A process used to separate gold from the ore. The ore is crushed in a mercury-water solution and subjected to violent agitation. This motion breaks up the mercury into minute particles, which adhere to the gold. Later, when the gold has partially separated from the mercury, the remaining mass is heated in a retort. The mercury leaves in the form of a vapor, which is condensed and used again. The gold is now almost pure and is cast into bars.
A primitive method of using mule power to crush the ore. This method required a shallow, paved, circular pit, with a sturdy rotating post set in the center to which heavy beams were attached. The beams were in turn hooked to large wheels of stone. Ore was dumped into the arrastra and mixed with water. Mule-power was used to rotate the apparatus, reducing he ore to a muddy mass. Panning or amalgamation could then separate the gold.
A place that will assay, or evaluate, the mineral content of any ore by a chemical or other analysis.
Pertaining to rivers. Generally know as a bank of sand, gravel, or rock. The word was used as the last part of any camp that happened to spring up along a river bar.
Gold or silver that has not been minted, usually stored in the shape of bricks or bars.
A term used by many of the early miners when referring to a claim that was being worked or mined for gold.
This process consists of a barge or boat equipped with machinery that scoops the rich gold-bearing gravel from the riverbeds and is then processed by washing or sluicing. It was used extensively in gold-bearing the rivers of the west.
A term used to describe minute particles of gold taken from the placers. This 'dust' was used as money. In many of the camps, a dollar in dust was the amount that could be held between the thumb and forefinger. This was called a 'pinch.' A whiskey glass was used to measure $100.00.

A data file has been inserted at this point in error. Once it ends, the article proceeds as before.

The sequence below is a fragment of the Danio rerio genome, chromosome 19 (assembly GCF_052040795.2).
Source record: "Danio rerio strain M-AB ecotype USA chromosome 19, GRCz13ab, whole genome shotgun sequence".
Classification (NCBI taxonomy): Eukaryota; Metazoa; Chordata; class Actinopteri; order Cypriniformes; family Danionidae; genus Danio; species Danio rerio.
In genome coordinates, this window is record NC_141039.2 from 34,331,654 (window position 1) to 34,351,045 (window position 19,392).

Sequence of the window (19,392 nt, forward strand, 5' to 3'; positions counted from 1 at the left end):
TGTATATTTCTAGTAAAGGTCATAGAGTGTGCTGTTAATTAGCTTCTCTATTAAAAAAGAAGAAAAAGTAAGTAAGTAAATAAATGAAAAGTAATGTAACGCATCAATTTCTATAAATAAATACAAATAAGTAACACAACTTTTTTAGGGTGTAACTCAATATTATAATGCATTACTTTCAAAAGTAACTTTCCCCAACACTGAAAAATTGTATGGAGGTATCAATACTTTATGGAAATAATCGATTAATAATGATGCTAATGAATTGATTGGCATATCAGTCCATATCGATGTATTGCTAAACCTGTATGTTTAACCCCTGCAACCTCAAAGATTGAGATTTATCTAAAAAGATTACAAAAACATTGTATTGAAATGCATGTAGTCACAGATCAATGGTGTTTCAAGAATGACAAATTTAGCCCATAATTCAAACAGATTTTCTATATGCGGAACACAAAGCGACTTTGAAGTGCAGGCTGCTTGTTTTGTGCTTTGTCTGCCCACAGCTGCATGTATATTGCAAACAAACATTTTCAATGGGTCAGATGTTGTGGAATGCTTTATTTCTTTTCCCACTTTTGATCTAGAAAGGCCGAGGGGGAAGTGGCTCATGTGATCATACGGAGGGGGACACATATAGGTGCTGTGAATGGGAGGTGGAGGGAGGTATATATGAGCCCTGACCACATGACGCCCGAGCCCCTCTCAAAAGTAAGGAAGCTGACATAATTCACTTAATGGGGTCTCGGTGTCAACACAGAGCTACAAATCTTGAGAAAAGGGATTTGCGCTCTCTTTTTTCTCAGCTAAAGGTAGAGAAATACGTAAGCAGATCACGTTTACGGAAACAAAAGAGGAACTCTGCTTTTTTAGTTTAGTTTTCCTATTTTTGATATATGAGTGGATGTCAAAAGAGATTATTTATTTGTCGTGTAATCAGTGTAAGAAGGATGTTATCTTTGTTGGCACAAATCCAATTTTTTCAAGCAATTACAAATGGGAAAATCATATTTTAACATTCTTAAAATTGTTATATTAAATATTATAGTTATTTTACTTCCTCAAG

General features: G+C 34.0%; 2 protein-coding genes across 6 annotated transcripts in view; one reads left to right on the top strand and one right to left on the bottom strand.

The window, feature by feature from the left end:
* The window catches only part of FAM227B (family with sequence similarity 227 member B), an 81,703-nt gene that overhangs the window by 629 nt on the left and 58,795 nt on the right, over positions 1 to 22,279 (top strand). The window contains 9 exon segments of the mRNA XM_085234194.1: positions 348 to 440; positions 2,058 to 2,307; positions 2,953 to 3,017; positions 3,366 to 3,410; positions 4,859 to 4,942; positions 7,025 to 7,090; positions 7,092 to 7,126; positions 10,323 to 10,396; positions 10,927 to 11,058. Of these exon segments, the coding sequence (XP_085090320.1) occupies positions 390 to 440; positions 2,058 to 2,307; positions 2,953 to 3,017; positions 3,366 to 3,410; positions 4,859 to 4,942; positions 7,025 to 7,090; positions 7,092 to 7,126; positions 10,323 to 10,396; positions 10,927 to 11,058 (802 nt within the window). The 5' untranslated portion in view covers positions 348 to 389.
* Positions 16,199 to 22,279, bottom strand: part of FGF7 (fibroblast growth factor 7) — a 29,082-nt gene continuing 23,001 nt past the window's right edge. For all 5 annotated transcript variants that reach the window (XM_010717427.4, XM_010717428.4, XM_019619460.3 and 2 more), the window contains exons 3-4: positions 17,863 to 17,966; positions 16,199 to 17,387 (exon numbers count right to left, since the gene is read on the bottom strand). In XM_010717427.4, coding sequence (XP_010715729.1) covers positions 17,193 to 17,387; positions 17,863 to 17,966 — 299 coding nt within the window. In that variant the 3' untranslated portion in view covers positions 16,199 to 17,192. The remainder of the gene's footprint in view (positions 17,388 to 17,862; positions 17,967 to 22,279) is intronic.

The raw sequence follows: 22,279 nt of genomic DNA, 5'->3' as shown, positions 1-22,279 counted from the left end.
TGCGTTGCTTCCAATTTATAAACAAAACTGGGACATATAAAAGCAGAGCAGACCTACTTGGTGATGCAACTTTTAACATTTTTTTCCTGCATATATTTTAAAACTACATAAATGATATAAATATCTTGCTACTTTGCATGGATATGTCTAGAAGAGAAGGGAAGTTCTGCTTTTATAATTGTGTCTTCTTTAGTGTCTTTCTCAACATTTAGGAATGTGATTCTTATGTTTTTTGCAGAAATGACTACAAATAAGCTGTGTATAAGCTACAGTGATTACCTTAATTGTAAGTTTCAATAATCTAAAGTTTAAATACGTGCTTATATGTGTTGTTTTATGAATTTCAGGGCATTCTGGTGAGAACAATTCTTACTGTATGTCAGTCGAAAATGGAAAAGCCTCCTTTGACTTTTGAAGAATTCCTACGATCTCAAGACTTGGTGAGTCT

An inclined channel usually constructed of wood or stone, used to convey water for along distances. A narrow gorge or ravine may also be used for the same purpose is sometimes referred to as a flume.
The name given the huge nozzles, which shot large jets of water, that washed away mountains and towns in the search for rich, gold-bearing gravel. See Hydraulic Mining
This term was applied by the early miners to an unusually rich but small deposit of gold-bearing ore.
A narrow and deep ravine or valley. In some instances camps were named with the word gulch as part of the name, such as Quartz Gulch.
An underground method of mining often accomplished by sinking a shaft over the vein or pocket of ore, with drifts, or tunnels, running out from the various levels. Some of the larger mines ran up to 10,000 feet deep, with several miles of drift. Tremendous investments were necessary besides the labor expense in sinking the shaft: Stamp mills had to be built, tanks had to be constructed to store the chemicals used in the process, and equipment was needed to raise the ore from such tremendous depths.
This method of mining consisted of concentrating powerful jets of water upon a specific area, washing the gold-bearing earth or gravel into a sluice. Ridges in the bottom of the sluice saved the dust and allowed the mountains of earth to pass into thee creeks and rivers. The dirt eventually caused a navigation hazard in major rivers and San Francisco Bay, which led to a law prohibiting hydraulicing.